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The Body Remembers

by Faith Rayman, M.A.

Many who were abused in childhood were unable to protest, or tell about the abuse, or even express appropriate feelings. In order to survive, they searched for ways to cope with and protect themselves from the pain. They may have tried to remove themselves from the reality of the pain by going numb, going “away” or forgetting. But memories and feelings don’t go away. They go underground. Some found that the only place to bury the pain was in their bodies.

“Sally” was the third client in as many weeks to tell me of her painful experiences with sexual abuse and endometriosis. The doctors could not cure her chronic pelvic pain, and she saw them as impatient with her intractable illness. Her pain and shame over her history and present condition were inextricably entwined. In listening to her story of physical and emotional pain, I wanted to understand more about the connection between gynecological disorders and earlier sexual abuse.

Many in the field of mental health have written about the long-term effects of sexual abuse on a woman’s body, but what did researchers in the psychology and health professions have to say? Until recently, not much. Among the few research articles published on this issue is one by Jean Cunningham, et.al., in the Journal of Interpersonal Violence, June, 1988, that compared the medical complaints of 27 women with a history of sexual abuse to a control group of 33 women who reported no such history. They found that the sexually abused women, who also reported a much higher incidence of childhood physical abuse than the control group (44% vs. 9%), experienced a greater number of medical problems, including headaches and asthma, as well as gastrointestinal, gynecological and reproductive difficulties. Andrea Rapkin, et.al., (Obstetrics and Gynecology, July, 1990) also found a significant correlation between childhood physical as well as sexual abuse and chronic pain, especially pelvic pain.

Dr. Edward Walker, M.D., and his colleagues at the University of Washington are in the forefront of this research. In January, 1988, they published an article in the American Journal of Psychiatry exploring the relationship between chronic pelvic pain and childhood sexual abuse. They found that, out of 55 women undergoing exploratory laproscopies for specific pathologies, the 25 women with chronic pelvic pain had similar types and levels of pathology as the 30 women in the control group who did not present with chronic pain; however, they had double the incidence of remembered sexual abuse in their histories (64% as opposed to 23% for the control group), and a higher rate of sexual dysfunction and depression. In an article (unpublished as of June, 1991) exploring the relationship between the experience of chronic pelvic pain and the tendency to use dissociation as a coping mechanism, Dr. Walker and his associates offered a construct of the development of somatization, dissociation and pain symptoms in those with a history of early sexual abuse. They suggested that chronic pelvic pain may represent a body “memory” of the abuse that may not be recalled consciously. They also suggested that women experiencing this pain may benefit from psychotherapy, as well as pharmacotherapy. Others in the Seattle area agree.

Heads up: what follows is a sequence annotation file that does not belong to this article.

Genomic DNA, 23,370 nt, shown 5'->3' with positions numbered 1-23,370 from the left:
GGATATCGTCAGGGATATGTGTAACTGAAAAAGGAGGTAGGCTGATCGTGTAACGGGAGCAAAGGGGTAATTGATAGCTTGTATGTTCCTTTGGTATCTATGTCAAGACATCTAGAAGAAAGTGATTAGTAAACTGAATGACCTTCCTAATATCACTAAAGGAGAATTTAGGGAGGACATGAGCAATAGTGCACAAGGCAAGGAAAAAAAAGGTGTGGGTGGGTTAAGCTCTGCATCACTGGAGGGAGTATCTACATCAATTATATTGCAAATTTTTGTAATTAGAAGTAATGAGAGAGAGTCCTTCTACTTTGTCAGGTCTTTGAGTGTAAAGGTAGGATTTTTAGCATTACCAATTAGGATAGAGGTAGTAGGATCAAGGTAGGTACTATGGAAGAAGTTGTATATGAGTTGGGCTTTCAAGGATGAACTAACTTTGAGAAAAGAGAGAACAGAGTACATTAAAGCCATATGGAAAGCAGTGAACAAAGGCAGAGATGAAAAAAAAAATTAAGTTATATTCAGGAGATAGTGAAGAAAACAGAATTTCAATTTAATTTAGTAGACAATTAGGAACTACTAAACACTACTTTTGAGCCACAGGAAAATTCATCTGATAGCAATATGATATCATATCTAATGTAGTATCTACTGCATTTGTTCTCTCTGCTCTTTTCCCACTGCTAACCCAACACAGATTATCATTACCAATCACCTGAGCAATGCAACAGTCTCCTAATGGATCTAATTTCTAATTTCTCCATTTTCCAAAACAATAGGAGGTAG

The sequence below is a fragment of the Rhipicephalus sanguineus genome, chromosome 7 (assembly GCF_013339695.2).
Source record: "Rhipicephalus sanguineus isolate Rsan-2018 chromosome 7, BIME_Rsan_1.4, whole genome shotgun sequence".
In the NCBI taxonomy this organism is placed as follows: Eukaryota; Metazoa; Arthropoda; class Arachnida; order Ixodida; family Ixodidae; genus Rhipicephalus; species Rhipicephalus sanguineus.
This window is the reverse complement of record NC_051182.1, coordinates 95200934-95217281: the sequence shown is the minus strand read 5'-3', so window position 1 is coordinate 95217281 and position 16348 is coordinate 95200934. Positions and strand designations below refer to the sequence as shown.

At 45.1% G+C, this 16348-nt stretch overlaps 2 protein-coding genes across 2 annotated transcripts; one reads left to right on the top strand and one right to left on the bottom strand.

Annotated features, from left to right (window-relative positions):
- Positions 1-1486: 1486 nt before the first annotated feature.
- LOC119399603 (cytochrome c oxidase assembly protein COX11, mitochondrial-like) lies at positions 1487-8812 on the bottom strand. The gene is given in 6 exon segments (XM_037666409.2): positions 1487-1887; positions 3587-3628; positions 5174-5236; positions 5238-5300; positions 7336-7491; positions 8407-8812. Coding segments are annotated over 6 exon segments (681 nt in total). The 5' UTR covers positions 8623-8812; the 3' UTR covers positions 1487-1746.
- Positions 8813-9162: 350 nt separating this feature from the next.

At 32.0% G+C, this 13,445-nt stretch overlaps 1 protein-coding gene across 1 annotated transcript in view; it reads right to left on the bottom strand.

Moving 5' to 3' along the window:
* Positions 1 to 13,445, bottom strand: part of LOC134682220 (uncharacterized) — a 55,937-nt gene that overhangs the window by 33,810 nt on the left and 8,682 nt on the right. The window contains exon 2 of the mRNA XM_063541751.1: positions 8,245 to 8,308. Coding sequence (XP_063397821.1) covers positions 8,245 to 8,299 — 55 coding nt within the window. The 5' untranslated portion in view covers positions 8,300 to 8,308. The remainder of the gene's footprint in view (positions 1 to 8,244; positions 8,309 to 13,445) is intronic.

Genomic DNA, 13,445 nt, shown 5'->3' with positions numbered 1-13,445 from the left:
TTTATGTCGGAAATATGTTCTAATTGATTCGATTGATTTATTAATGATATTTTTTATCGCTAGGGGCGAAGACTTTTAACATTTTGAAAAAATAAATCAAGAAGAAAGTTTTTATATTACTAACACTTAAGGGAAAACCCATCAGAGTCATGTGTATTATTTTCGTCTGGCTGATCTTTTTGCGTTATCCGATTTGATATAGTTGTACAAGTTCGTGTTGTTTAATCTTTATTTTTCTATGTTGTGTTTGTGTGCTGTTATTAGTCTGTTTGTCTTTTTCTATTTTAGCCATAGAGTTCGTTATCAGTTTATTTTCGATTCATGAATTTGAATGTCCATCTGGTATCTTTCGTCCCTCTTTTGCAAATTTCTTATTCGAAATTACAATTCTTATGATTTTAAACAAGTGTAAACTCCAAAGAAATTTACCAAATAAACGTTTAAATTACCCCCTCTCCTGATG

Dr. Charles Thompson, M.D., and the team of physicians, psychologists, nurses, physical therapists and counselors at St. Luke’s Medical Center, have based their clinical practice on the belief that “the journey towards wholeness and well-being involves the integration of physical, psychological and spiritual factors.” Dr. Thompson asserts that some physical manifestations of distress, such as chronic pain, premenstrual syndrome, autoimmune disorders and allergies are frequently associated with early trauma. He calls such physical disorders, “story tellers”—that is, ways to express traumatic memories and feelings that can find no other outlet. Dr. Thompson and his colleagues use a team approach to assist those that are hurting to examine the sources of their pain and to become active in the healing process.

Those of us in the medical and mental health fields who are working with people whose physical and emotional distress may reflect previous trauma need to honor the messages that pain brings, whatever the source. We cannot know whether or not an individual woman’s physical pain is connected to previous psychological trauma. Even if there is such a connection, it could be quite harmful to assume that a woman consciously recalls the trauma, or that she is ready to discuss and deal with it. What we can do is to inquire and listen with open-mindedness and gentleness. We can allow time for a trusting relationship to be established before beginning to discuss this issue. We can also increase communication and referral between medical and mental health practitioners.

Sally is still in pain, but her shame is abating. She, and other women, are beginning to listen to the stories coming from within them, as all of us who work with women like Sally are increasingly listening to her and each other.

Reprinted with permission from:
Evolving Community, Spring/Summer, 1992

Faith Rayman, M.A. has a private practice where she works with people experiencing the effects of childhood trauma, people recovering from addictions and co-addictions, and people going through life-style, marital and career transitions.


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